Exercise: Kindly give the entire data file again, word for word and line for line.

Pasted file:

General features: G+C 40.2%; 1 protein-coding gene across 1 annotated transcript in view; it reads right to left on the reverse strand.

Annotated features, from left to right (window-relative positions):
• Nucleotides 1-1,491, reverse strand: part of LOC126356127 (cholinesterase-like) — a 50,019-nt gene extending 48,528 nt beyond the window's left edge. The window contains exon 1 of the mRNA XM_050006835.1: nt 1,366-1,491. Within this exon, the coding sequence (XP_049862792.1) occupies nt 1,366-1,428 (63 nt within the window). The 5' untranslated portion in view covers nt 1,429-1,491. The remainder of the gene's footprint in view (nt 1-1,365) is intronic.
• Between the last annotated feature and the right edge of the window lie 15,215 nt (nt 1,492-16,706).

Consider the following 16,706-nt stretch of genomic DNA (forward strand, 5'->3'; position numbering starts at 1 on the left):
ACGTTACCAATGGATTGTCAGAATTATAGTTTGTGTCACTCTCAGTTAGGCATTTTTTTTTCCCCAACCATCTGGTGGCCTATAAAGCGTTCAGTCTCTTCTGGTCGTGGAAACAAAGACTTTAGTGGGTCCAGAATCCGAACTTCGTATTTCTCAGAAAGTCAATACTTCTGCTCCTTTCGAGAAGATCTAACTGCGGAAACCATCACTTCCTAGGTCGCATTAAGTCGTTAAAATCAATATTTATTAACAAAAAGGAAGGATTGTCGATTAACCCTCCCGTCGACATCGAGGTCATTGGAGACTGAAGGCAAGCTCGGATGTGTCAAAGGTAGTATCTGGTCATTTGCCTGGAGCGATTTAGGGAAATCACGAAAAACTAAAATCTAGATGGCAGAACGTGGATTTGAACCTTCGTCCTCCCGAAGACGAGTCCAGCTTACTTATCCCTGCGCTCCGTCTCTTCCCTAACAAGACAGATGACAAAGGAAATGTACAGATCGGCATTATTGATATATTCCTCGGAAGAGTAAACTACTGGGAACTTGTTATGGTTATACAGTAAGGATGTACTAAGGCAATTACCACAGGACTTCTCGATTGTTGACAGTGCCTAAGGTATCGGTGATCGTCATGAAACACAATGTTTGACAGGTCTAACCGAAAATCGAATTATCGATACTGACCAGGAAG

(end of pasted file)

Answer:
General features: G+C 40.2%; 1 protein-coding gene across 1 annotated transcript in view; it reads right to left on the reverse strand.

Annotated features, from left to right (window-relative positions):
• Nucleotides 1-1,491, reverse strand: part of LOC126356127 (cholinesterase-like) — a 50,019-nt gene extending 48,528 nt beyond the window's left edge. The window contains exon 1 of the mRNA XM_050006835.1: nt 1,366-1,491. Within this exon, the coding sequence (XP_049862792.1) occupies nt 1,366-1,428 (63 nt within the window). The 5' untranslated portion in view covers nt 1,429-1,491. The remainder of the gene's footprint in view (nt 1-1,365) is intronic.
• Between the last annotated feature and the right edge of the window lie 15,215 nt (nt 1,492-16,706).

Consider the following 16,706-nt stretch of genomic DNA (forward strand, 5'->3'; position numbering starts at 1 on the left):
ACGTTACCAATGGATTGTCAGAATTATAGTTTGTGTCACTCTCAGTTAGGCATTTTTTTTTCCCCAACCATCTGGTGGCCTATAAAGCGTTCAGTCTCTTCTGGTCGTGGAAACAAAGACTTTAGTGGGTCCAGAATCCGAACTTCGTATTTCTCAGAAAGTCAATACTTCTGCTCCTTTCGAGAAGATCTAACTGCGGAAACCATCACTTCCTAGGTCGCATTAAGTCGTTAAAATCAATATTTATTAACAAAAAGGAAGGATTGTCGATTAACCCTCCCGTCGACATCGAGGTCATTGGAGACTGAAGGCAAGCTCGGATGTGTCAAAGGTAGTATCTGGTCATTTGCCTGGAGCGATTTAGGGAAATCACGAAAAACTAAAATCTAGATGGCAGAACGTGGATTTGAACCTTCGTCCTCCCGAAGACGAGTCCAGCTTACTTATCCCTGCGCTCCGTCTCTTCCCTAACAAGACAGATGACAAAGGAAATGTACAGATCGGCATTATTGATATATTCCTCGGAAGAGTAAACTACTGGGAACTTGTTATGGTTATACAGTAAGGATGTACTAAGGCAATTACCACAGGACTTCTCGATTGTTGACAGTGCCTAAGGTATCGGTGATCGTCATGAAACACAATGTTTGACAGGTCTAACCGAAAATCGAATTATCGATACTGACCAGGAAG